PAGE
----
Another recent development that I observed was while watching a movie recently. Disguised Marketing. That is undoubtedly, one of the most innovative, tremendously creative ways to grab attention. Scientifically proven, we feel hungry at the sight or smell of food. Marketers conducted studies, which revealed that the reaction is activated in a fraction of seconds. So right when the movie breaks for intermission, imagine the picture of a burger, flashing on the full screen, for nothing longer than bleak moment. On top of that, attendants swarming around, courteously asking for orders to be “delivered on the seat”, for what I suspect, is nothing more than lending new dimensions to pervasive shopping. Who, I ask you, would not be prompted to give in to temptation? This massively increased the sales, on as well as off the counter; and was a win – win for both the customer, and the multiplex. Or was it??
Any discussion on new trends would be incomplete without the mention of the infamously famous drama surrounding “Kolaveri Di”. We have all heard it, hummed it, and danced to it. I even heard it as a part of a baraat of the great Indian wedding, that plays anything from “ye desh hai veer jawano ka” to the new hit “Ganganam Style”. But not to digress, all these songs have topped the charts at some point or the other. How did a song, that hardly any of us could comprehend, be the most ‘hit’ video, beating “Charlie bit my finger” in a matter of minutes, on YouTube? Well, the results are still awaited on that, with universities and colleges doing their fair bit of research. But what is evident here, is that with the intensification of media channels, the message is loud and clear. Popularizing ideas, thoughts, products, faces, have all undergone a remarkable shift. And so have we. And while we are at that, let me just point out the instant visual eCommerce, that had me amazed when it struck the market. “Like us on facebook, and get a 20% discount at the chocolate room”, or any other eatery for that matter, beautifully highlights how the media channels affect our everyday life, as consumers and as marketers. The world is getting smaller and the market is getting bigger, yet this is not in contradiction but in synergy. Need I say more about the rage social media has become. And this has had a ripple effect on other growing facets of our field. With television broadcasting, sports marketing, the industry has taken a turn. So whether it is an ad for a dietary supplement, a refreshing new drink, an internet connection, even something as mundane as a pen, or, on the other hand, promoting a particular sport, state tourism, sportspersons are everywhere. We watch them, love them and follow them.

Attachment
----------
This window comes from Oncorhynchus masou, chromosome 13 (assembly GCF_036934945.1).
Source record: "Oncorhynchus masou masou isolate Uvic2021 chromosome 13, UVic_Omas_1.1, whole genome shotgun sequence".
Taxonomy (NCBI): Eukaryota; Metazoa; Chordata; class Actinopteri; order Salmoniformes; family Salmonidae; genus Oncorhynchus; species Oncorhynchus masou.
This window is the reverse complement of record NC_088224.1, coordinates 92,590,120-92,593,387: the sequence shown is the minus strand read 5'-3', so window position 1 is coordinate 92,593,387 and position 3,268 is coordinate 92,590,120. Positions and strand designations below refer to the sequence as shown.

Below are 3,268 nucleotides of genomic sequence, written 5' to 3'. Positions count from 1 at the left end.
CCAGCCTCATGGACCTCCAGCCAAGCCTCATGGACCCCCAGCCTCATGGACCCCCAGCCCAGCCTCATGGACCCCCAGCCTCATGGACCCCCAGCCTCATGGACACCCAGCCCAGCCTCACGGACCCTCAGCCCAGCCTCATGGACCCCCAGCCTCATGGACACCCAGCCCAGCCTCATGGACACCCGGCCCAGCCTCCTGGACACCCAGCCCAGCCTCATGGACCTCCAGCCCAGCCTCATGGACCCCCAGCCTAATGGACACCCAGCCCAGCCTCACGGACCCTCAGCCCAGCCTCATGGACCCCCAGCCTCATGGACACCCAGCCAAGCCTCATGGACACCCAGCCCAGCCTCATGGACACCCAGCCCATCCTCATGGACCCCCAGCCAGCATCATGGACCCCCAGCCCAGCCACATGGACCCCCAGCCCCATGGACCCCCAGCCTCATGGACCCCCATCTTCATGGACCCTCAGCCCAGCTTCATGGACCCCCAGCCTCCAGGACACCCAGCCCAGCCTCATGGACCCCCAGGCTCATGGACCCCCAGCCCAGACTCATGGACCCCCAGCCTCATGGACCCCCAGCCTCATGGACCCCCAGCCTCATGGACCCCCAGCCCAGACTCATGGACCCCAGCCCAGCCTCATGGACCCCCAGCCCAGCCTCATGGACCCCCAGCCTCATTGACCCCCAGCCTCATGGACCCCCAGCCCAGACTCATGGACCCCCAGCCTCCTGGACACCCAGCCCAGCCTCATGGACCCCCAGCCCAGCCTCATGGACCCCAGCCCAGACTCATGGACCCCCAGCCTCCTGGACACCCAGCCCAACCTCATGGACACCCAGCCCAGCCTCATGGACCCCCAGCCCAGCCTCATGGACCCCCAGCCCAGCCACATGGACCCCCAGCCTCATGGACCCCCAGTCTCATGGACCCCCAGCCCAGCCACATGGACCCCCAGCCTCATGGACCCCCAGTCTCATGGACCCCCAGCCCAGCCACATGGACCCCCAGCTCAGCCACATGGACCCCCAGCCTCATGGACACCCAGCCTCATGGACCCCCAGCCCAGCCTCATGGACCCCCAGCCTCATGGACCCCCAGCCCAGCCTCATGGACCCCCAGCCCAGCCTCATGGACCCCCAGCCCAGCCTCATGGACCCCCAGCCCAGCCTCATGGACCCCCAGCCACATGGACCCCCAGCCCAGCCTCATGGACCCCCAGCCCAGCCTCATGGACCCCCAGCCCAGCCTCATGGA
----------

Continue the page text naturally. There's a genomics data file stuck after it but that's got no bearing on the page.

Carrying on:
And so, keeping in mind the individual needs of the consumers today, and the age of customization – not only is the product being reengineered to suit their needs, the marketing techniques are following the same suit. To make things easier for us, technology has developed in leaps and bounds, and has, thus, made it possible to address the needs of the individuals. With virtual store chains coming up in different countries, the day may not be very far off, when a customer who wants to buy, say, a carton of milk, would just have to enter his details into the system to get the “most appropriate” type of milk, or a scanner would scan the complexion of skin and throw out a pouch of liquid soap that is “ideally formulated to suit your skin”.
The consumer has, and always will, get all the attention, when it comes to designing products that add value. And the consumer has, and always will, chose the company that provided the best value for their money. It is, for that purpose, that we need to share a symbiotic relationship with the other functions. In the current scenario, R&D, Design, Production, Marketing, should all work in perfect synergy, if the value of the net result is to be greater than the sum of individual efforts put in. Thus, a clear understanding of each of these functions is not an added advantage anymore, it is of strategic relevance.
So the way I see it, absolutely everything has changed, and will continue changing, at a rate of knots. All this transformation seems to stem from the changing demographics of the consumer. Technological growth, added to it, has only spoilt the customer for choices. The ‘P’ for People, has become the most important, the most relevant, whatever be the business. From heavy machinery to daily use products, marketing is for the people, to the people and by the people. No more is it the age of “jo dikhta hai wo bikta hai”. Consumers are reading between the lines, understanding subtleties, and accepting our companies for what they are. And the future belongs to those, who manage uniqueness, and can “be what they are”.
The article has been authored by Nikhita Mishra, NMIMS, Mumbai